There are about 35 million Americans looking to hit the road this Labor Day weekend, but that’s a number that could shrink in the future because of California’s ban on gasoline-powered vehicles by the year 2035 in favor of expensive electric vehicles (EV.) In little more than a decade, the number of electric vehicles (currently accounting for 16 percent of sales in the state this year) will be mandated to 100 percent.

Unfortunately, what happens in California doesn’t stay in California. One in eight U.S. residents call the Golden State home and its economy is the fifth largest in the world. Already, as many as 17 other states are looking to follow California down this disastrous road. If this mandate is not stopped in its infancy, there will be no turning back.

American families already struggling with massive inflation will feel even more pressure if more state’s follow California’s wrong turn. Here are 10 reasons why:

1. EVs are powered by fossil fuels. According to the U.S. Energy Information Administration (EIA), fossil fuel–based power plants—coal, oil, or natural gas—create about 60 percent of the nation’s electrical grid, while nuclear power accounts for nearly 20 percent.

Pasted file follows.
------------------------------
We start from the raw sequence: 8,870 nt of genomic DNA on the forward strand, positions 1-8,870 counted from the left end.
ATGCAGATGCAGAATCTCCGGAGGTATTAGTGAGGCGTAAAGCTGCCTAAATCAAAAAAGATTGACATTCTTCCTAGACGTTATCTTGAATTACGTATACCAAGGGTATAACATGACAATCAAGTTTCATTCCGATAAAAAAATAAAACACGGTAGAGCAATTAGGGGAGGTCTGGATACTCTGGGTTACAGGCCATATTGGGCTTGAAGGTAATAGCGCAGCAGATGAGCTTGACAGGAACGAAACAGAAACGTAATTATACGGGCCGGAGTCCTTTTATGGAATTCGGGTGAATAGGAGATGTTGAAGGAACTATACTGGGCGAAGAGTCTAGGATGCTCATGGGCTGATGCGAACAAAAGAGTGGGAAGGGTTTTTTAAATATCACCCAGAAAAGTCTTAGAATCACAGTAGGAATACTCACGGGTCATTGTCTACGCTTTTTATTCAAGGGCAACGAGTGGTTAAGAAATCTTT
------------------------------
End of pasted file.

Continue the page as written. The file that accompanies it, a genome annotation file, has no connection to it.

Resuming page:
2. The batteries of EVs rely on cobalt. An estimated 70 percent of the global supply of cobalt emanates from the Democratic Republic of the Congo, a country with deplorable working conditions, especially for children.

3. A study released earlier this year by an environmental group showed nearly 1/3 of San Francisco’s electric charging stations were non-functioning. The population of San Francisco represents roughly two percent of California.

4. Supporters of the California law admit there will be a 40 percent increase in demand for electricity, adding further strain to the grid and requiring increased costs for power and infrastructure.

5. According to one researcher, the strain of adding an EV is similar to adding “1 or 2 air conditioners” to your home, except an EV requires power year-round.

6. Today, 20 million American families, or 1 in 6 have fallen behind on their electric bills, the highest amount ever.

7. Utility companies will need to add $5,800 in upgrades for every new EV for the next 8 years in order to compensate for the demand in power. All customers will shoulder this cost.

8. The average price for an electric vehicle is currently $66,000, up more than 13 percent in just the last year, costing an an average of $18,000 more than the average combustible engine. Meanwhile, the median household income is $67,521. For African American families, the average is $45,870 and Hispanic households at $55,321.

9. A 2022 study found that the majority of EV charging occurs at home, leaving those who live in multi-family dwellings (apartments) at a real disadvantage for charging.

10. The same study also noted that many charge their EVs overnight when solar power is less available on the grid.